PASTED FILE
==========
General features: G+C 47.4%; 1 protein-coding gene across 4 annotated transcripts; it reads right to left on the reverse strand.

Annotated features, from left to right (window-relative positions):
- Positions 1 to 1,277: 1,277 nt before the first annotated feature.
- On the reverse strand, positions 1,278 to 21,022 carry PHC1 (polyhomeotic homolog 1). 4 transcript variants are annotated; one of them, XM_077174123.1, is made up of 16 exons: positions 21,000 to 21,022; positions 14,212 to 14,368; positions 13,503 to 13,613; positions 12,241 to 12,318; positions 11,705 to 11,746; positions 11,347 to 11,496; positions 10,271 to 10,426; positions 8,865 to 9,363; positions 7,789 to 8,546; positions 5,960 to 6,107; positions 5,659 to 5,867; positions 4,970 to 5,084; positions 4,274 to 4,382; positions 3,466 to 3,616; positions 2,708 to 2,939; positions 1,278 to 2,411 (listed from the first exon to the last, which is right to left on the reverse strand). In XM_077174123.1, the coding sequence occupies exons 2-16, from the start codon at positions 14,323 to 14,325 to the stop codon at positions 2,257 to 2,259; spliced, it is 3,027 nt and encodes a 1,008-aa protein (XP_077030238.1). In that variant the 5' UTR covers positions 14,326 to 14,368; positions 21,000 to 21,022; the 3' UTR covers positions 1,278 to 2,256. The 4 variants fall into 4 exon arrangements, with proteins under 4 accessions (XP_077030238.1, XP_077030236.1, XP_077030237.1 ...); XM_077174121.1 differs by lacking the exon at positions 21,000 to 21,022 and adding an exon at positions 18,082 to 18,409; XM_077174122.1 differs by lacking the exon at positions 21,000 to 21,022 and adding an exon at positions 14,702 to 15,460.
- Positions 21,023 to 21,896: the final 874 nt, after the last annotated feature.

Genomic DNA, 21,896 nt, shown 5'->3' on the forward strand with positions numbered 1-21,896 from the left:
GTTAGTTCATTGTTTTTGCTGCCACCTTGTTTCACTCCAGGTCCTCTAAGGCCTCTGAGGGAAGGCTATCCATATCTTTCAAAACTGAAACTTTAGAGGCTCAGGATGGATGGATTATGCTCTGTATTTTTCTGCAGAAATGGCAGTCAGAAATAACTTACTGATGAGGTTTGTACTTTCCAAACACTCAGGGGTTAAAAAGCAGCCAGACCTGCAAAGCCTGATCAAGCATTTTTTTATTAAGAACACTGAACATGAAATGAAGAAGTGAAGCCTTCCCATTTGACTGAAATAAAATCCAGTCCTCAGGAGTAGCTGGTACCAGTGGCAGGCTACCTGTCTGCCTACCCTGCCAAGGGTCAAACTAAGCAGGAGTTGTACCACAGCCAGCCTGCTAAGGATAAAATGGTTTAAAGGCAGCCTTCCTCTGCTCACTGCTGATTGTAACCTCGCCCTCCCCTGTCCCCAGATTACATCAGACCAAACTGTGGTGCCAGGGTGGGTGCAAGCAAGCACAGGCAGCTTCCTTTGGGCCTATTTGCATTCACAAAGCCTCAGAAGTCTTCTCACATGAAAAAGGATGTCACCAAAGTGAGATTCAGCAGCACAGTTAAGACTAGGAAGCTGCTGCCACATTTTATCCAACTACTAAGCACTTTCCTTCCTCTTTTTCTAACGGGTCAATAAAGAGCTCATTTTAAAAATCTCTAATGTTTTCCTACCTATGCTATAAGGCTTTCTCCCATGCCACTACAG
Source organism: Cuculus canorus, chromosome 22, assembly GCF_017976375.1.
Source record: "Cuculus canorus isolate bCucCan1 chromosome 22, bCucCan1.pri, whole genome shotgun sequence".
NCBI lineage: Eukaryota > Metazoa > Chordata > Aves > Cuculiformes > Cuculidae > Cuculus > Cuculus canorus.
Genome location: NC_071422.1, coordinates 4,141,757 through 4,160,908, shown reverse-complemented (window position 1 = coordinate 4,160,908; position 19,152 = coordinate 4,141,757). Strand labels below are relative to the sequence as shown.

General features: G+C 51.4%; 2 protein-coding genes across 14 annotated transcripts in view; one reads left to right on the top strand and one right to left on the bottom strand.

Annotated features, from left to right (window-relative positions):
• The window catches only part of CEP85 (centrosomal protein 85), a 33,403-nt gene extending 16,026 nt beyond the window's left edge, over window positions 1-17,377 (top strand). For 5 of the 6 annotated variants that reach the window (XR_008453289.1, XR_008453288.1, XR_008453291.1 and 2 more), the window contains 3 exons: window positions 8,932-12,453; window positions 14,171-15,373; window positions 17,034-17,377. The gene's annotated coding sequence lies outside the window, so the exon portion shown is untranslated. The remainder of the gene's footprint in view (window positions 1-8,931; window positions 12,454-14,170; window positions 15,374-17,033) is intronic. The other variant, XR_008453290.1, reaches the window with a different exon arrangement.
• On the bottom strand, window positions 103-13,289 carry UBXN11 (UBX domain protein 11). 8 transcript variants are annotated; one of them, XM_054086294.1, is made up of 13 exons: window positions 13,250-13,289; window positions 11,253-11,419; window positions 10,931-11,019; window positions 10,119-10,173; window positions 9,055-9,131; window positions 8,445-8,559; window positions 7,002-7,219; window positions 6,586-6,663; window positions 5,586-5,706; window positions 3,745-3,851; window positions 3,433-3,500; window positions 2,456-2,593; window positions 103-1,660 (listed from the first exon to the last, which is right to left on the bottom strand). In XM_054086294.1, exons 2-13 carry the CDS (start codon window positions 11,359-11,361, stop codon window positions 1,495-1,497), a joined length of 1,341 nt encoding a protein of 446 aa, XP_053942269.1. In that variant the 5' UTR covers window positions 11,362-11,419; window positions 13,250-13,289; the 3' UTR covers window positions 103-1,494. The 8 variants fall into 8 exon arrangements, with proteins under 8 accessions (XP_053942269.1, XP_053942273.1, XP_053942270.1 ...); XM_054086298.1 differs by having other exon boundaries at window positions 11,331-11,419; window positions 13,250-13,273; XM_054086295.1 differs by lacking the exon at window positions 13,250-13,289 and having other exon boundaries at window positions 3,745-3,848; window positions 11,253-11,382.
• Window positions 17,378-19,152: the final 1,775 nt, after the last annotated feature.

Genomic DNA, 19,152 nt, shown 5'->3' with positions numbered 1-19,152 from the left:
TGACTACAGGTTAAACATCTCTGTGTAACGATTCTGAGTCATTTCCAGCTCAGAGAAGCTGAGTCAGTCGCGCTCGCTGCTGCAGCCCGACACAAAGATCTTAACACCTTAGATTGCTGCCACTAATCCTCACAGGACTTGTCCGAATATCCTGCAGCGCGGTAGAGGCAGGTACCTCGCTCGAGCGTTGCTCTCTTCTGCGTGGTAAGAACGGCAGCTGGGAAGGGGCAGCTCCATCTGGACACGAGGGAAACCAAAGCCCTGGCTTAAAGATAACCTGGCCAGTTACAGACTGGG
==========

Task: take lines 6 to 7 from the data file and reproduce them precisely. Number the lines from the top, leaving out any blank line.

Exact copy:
Genomic DNA, 21,896 nt, shown 5'->3' on the forward strand with positions numbered 1-21,896 from the left:
GTTAGTTCATTGTTTTTGCTGCCACCTTGTTTCACTCCAGGTCCTCTAAGGCCTCTGAGGGAAGGCTATCCATATCTTTCAAAACTGAAACTTTAGAGGCTCAGGATGGATGGATTATGCTCTGTATTTTTCTGCAGAAATGGCAGTCAGAAATAACTTACTGATGAGGTTTGTACTTTCCAAACACTCAGGGGTTAAAAAGCAGCCAGACCTGCAAAGCCTGATCAAGCATTTTTTTATTAAGAACACTGAACATGAAATGAAGAAGTGAAGCCTTCCCATTTGACTGAAATAAAATCCAGTCCTCAGGAGTAGCTGGTACCAGTGGCAGGCTACCTGTCTGCCTACCCTGCCAAGGGTCAAACTAAGCAGGAGTTGTACCACAGCCAGCCTGCTAAGGATAAAATGGTTTAAAGGCAGCCTTCCTCTGCTCACTGCTGATTGTAACCTCGCCCTCCCCTGTCCCCAGATTACATCAGACCAAACTGTGGTGCCAGGGTGGGTGCAAGCAAGCACAGGCAGCTTCCTTTGGGCCTATTTGCATTCACAAAGCCTCAGAAGTCTTCTCACATGAAAAAGGATGTCACCAAAGTGAGATTCAGCAGCACAGTTAAGACTAGGAAGCTGCTGCCACATTTTATCCAACTACTAAGCACTTTCCTTCCTCTTTTTCTAACGGGTCAATAAAGAGCTCATTTTAAAAATCTCTAATGTTTTCCTACCTATGCTATAAGGCTTTCTCCCATGCCACTACAG